"The Bells need to learn to be wholesale carriers... They’ll make a lot more money if they do,” said Robert McDowell, the vice president and assistant general counsel of the Competitive Telecommunications Association (CompTel), speaking on the UBS Warburg panel yesterday. “UNE-P is here to stay... Two to three years from now, it won’t look a lot different than it does today… You can’t just pull the plug on UNE-P.”

While the FCC itself insists that no decisions have been made, industry observers believe a compromise is in the works. “There will be constraints put on UNE-P,” UBS Warburg analyst John Hodulik said after the discussion. “There’ll be something more favorable for the Bells. The question is how favorable.”

“There will be no winner,” opined Robert C. Atkinson, the director of policy research and special projects at the Columbia Business School. No matter what the FCC’s decision turns out to be, he insisted, individual states will continue to play a major role. “The FCC just couldn’t come up with an optimal decision that works equally as well in Manhattan and in Kansas."

The FCC has said that it will try to reach its decision on whether or not to dismantle the regulations by year-end, but that the process could stretch into the new year.

— Eugénie Larson, Reporter, Light Reading
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DarkWriting 12/4/2012 | 9:20:41 PM
re: Fed Reg Debate Heats Up RJM,

You are trying to convert the "Dumb Republicans" again. Like Reagan, they want it their way or the highway no matter what history says to them. They have enjoyed 200 years of a strong government keeping the playing field level but cannot see the forest for the trees. They actually think they are rich making 100K/yr. Give it up. (Got to hand it to them though, at least they are smarter than the "Dumb Democrats" and got off their asses and voted. Although now they take that as some sort of mandate???)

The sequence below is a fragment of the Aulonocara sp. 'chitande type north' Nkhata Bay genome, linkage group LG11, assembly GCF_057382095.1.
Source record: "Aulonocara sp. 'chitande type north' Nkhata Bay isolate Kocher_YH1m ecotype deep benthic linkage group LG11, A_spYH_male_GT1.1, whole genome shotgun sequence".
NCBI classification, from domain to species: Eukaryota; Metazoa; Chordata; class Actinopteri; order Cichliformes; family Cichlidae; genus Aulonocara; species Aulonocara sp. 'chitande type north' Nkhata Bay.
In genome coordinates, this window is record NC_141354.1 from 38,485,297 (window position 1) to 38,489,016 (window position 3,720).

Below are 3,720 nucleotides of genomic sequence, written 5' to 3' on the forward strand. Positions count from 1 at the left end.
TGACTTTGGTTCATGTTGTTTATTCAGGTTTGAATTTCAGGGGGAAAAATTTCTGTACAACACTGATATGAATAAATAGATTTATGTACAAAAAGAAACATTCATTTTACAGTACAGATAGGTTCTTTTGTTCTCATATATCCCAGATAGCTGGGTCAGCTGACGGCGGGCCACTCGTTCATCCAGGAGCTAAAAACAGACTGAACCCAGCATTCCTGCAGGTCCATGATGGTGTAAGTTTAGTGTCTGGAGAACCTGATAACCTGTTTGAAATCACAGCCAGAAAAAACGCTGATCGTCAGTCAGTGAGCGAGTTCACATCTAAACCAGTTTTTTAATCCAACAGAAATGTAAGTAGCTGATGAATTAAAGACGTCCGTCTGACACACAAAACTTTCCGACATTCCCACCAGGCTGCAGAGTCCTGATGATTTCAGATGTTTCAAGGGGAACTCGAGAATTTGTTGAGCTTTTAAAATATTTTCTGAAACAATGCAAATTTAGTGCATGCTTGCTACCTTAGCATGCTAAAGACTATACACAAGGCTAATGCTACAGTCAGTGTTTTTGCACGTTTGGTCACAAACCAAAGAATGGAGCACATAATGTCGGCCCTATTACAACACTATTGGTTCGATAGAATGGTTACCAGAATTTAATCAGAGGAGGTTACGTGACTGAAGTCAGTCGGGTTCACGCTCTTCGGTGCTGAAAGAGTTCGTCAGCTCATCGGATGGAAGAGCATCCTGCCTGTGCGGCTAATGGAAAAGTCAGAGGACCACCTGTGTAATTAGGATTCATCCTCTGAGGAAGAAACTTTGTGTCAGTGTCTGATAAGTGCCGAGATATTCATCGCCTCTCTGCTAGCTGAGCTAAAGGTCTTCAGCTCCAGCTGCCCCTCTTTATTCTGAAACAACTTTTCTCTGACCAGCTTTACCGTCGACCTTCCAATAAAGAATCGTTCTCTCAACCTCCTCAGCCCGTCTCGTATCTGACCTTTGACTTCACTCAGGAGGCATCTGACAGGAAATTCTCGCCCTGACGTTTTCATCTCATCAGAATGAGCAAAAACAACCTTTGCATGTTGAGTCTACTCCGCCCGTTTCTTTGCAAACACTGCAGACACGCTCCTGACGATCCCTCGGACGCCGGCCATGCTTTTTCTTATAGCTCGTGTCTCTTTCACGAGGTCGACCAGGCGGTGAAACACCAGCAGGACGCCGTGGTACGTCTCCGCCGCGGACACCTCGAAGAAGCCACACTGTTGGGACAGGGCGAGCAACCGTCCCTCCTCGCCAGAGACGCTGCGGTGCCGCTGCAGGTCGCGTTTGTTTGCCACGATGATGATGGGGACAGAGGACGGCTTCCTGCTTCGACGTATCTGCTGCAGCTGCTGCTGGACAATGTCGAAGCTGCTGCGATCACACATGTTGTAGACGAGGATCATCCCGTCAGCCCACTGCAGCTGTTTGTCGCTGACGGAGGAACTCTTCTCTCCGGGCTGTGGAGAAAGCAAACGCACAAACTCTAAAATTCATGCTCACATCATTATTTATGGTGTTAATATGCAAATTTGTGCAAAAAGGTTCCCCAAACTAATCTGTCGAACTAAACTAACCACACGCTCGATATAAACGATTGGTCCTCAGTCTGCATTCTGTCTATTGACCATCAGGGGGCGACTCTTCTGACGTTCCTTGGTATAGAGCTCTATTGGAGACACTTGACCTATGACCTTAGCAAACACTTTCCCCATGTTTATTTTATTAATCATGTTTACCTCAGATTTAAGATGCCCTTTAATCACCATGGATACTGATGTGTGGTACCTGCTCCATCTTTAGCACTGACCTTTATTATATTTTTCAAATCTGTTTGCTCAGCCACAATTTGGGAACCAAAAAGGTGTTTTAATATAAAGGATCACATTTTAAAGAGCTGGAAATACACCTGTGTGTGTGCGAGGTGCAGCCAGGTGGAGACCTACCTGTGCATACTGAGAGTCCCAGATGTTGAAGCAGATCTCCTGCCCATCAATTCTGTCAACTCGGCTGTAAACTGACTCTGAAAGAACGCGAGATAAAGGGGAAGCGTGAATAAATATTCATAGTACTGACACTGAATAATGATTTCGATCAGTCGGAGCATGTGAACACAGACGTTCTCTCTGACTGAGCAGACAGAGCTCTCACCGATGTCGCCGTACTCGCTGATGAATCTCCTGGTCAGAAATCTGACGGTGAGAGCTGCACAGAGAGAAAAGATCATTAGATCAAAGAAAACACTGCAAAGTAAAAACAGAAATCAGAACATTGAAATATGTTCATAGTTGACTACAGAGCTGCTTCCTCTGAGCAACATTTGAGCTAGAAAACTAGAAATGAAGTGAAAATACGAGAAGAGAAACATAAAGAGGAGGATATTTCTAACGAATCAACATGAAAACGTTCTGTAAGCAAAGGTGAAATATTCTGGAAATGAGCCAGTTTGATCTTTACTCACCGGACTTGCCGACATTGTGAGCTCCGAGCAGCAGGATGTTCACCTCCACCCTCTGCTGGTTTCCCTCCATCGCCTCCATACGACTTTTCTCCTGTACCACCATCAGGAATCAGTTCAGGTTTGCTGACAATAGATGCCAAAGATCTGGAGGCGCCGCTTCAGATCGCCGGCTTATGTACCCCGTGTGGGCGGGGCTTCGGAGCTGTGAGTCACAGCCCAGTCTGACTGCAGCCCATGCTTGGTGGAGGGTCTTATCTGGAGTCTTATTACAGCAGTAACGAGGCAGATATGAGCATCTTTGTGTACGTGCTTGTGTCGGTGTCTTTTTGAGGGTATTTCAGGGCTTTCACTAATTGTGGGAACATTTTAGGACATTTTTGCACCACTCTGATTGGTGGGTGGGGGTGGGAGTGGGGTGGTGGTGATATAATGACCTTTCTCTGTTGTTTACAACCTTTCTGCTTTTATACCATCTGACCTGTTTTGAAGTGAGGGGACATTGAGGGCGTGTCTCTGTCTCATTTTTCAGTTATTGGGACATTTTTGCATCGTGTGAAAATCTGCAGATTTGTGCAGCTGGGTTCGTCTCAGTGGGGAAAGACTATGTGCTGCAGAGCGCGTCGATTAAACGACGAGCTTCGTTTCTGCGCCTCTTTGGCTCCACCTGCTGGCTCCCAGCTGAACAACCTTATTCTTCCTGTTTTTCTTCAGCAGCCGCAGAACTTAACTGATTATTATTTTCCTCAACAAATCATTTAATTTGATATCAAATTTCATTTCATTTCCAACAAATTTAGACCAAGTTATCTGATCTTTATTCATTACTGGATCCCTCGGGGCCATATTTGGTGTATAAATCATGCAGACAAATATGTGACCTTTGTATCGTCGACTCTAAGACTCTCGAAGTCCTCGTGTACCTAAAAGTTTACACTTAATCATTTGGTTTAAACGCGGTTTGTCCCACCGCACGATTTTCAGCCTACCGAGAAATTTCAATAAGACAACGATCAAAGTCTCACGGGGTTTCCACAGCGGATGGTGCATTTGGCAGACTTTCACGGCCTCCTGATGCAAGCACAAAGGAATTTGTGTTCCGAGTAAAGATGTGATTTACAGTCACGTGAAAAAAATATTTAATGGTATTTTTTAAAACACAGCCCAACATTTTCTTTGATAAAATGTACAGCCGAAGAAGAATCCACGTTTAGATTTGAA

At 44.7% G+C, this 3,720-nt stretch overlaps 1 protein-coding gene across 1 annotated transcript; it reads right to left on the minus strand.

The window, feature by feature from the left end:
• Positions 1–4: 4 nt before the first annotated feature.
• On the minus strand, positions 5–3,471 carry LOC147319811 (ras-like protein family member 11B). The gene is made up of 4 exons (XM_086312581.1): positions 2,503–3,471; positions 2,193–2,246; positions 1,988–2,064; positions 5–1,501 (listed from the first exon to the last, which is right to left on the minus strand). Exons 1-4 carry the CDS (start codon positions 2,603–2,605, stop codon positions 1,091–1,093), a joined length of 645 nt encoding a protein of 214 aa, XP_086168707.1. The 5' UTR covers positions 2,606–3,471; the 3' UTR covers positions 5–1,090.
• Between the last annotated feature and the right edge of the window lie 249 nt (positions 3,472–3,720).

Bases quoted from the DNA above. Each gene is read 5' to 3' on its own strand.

BTW, we did give the communications infrastructure to the private sector, Bernie Ebbers and Worldcom. Look what happened there. The free marketers cooked the books and dumped prices trying to run their competitors out of business. Short term result, low prices for consumers and fat paychecks for executives. Long term results, workers with their retirement gone and back to the same system as would have existed anyway.

whyiswhy 12/4/2012 | 9:20:39 PM
re: Fed Reg Debate Heats Up Let me post it here, since you obviously did not even go to the link:

In practice, however, government monopolies usually seem to have been operated as "cash cows" for the government, and that's not a solution to the problem of high monopoly prices! It has been quite common around the world (for example) for public telephone monopolies to raise the price of telephone service to pay the deficit of the postal system. Poor telephone service at a high price is the predictable result.

RC,DW, I think the term "in practice" refers to historical evidence. There is no reason to believe that the government operates under any different motivation than private industry.